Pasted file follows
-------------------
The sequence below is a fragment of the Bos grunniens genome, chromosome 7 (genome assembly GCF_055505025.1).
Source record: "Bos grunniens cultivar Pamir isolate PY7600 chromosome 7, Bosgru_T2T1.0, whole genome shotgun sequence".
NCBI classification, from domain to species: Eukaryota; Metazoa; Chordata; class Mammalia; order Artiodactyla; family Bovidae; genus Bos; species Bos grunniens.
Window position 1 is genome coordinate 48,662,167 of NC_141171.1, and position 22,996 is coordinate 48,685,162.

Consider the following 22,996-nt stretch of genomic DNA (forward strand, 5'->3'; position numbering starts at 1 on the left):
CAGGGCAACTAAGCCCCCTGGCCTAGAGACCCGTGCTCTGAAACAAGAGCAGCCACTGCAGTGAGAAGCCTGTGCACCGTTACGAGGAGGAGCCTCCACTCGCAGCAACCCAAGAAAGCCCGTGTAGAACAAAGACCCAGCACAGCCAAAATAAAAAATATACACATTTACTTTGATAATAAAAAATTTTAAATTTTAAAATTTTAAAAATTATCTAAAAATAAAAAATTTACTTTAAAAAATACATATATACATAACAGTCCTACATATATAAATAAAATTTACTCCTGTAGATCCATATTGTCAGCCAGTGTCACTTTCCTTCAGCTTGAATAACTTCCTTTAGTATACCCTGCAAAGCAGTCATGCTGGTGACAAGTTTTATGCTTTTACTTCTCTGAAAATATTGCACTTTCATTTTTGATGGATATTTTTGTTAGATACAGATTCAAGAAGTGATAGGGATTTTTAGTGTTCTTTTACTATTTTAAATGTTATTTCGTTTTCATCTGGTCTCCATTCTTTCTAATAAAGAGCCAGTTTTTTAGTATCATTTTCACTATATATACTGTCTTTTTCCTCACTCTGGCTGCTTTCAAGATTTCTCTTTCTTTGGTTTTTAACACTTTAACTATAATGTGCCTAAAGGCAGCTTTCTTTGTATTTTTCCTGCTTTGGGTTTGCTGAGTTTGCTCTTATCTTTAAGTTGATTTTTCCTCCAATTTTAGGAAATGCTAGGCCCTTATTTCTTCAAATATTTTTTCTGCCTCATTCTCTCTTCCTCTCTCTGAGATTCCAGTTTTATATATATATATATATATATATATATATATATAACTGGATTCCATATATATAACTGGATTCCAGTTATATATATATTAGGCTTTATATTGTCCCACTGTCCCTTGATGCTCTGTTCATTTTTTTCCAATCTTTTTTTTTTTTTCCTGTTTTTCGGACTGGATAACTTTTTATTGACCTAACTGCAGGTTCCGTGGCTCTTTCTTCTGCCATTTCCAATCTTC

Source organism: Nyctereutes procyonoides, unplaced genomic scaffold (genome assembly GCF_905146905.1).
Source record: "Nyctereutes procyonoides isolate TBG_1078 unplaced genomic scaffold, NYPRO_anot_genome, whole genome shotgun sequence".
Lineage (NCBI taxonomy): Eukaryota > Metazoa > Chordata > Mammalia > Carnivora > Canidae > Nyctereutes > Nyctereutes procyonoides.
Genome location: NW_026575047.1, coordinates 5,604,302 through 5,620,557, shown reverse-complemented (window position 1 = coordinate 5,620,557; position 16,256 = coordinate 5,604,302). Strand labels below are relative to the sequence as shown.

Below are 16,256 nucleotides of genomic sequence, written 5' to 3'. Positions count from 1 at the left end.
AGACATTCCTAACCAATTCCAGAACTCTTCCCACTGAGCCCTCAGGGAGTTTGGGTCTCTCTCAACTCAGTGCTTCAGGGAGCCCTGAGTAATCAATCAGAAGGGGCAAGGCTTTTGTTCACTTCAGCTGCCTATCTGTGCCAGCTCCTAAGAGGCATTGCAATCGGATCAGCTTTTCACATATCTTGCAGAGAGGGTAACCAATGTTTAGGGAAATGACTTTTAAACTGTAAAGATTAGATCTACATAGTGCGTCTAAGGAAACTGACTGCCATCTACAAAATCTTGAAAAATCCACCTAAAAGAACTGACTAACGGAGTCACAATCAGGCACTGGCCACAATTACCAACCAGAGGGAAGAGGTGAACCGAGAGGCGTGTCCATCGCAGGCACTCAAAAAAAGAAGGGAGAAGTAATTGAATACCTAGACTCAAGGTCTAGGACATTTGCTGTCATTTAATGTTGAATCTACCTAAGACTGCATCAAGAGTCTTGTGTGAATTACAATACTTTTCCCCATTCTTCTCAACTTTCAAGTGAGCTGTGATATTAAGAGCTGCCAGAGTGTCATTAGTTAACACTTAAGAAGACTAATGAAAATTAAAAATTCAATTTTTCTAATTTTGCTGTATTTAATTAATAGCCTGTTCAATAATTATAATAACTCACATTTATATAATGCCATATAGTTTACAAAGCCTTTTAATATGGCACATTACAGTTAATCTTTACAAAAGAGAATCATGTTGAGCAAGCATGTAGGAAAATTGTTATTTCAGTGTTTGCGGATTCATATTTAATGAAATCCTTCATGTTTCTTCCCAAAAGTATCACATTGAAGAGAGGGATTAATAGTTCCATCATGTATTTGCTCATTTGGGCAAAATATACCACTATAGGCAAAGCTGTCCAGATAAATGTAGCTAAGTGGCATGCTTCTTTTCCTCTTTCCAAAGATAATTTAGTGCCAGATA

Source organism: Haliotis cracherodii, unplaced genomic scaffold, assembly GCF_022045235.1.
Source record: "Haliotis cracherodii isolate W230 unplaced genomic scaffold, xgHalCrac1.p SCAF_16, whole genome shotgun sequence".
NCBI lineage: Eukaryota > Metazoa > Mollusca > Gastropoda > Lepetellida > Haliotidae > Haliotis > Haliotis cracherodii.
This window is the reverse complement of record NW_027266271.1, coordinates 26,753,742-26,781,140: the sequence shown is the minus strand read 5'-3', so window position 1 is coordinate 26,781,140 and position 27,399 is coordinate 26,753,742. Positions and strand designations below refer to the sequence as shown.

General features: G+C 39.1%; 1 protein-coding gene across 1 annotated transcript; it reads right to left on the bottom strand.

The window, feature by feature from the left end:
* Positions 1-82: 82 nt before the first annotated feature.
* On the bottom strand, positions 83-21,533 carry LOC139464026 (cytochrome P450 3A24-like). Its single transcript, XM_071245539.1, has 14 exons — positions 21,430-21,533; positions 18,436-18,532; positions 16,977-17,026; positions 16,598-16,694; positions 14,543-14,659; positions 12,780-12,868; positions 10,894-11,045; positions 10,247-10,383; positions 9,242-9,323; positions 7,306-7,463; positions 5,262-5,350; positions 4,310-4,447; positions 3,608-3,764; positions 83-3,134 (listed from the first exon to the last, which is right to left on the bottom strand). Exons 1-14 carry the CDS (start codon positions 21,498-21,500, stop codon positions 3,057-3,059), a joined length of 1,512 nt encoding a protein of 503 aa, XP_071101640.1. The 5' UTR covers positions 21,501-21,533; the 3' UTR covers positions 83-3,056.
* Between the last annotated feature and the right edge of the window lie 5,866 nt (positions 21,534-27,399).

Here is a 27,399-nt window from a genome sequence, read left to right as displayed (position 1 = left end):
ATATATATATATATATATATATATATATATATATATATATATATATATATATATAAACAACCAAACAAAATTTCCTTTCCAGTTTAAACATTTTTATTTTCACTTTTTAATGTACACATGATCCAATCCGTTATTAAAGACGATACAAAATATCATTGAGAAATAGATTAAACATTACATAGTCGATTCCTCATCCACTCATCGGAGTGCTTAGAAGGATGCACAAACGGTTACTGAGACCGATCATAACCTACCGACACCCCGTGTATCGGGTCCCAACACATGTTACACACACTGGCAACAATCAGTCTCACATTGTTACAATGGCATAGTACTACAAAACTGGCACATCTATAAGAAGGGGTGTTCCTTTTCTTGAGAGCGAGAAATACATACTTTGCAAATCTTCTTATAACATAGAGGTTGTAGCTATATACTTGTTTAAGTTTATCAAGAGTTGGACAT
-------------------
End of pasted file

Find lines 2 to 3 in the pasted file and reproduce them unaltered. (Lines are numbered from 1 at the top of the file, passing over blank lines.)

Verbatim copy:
Source record: "Bos grunniens cultivar Pamir isolate PY7600 chromosome 7, Bosgru_T2T1.0, whole genome shotgun sequence".
NCBI classification, from domain to species: Eukaryota; Metazoa; Chordata; class Mammalia; order Artiodactyla; family Bovidae; genus Bos; species Bos grunniens.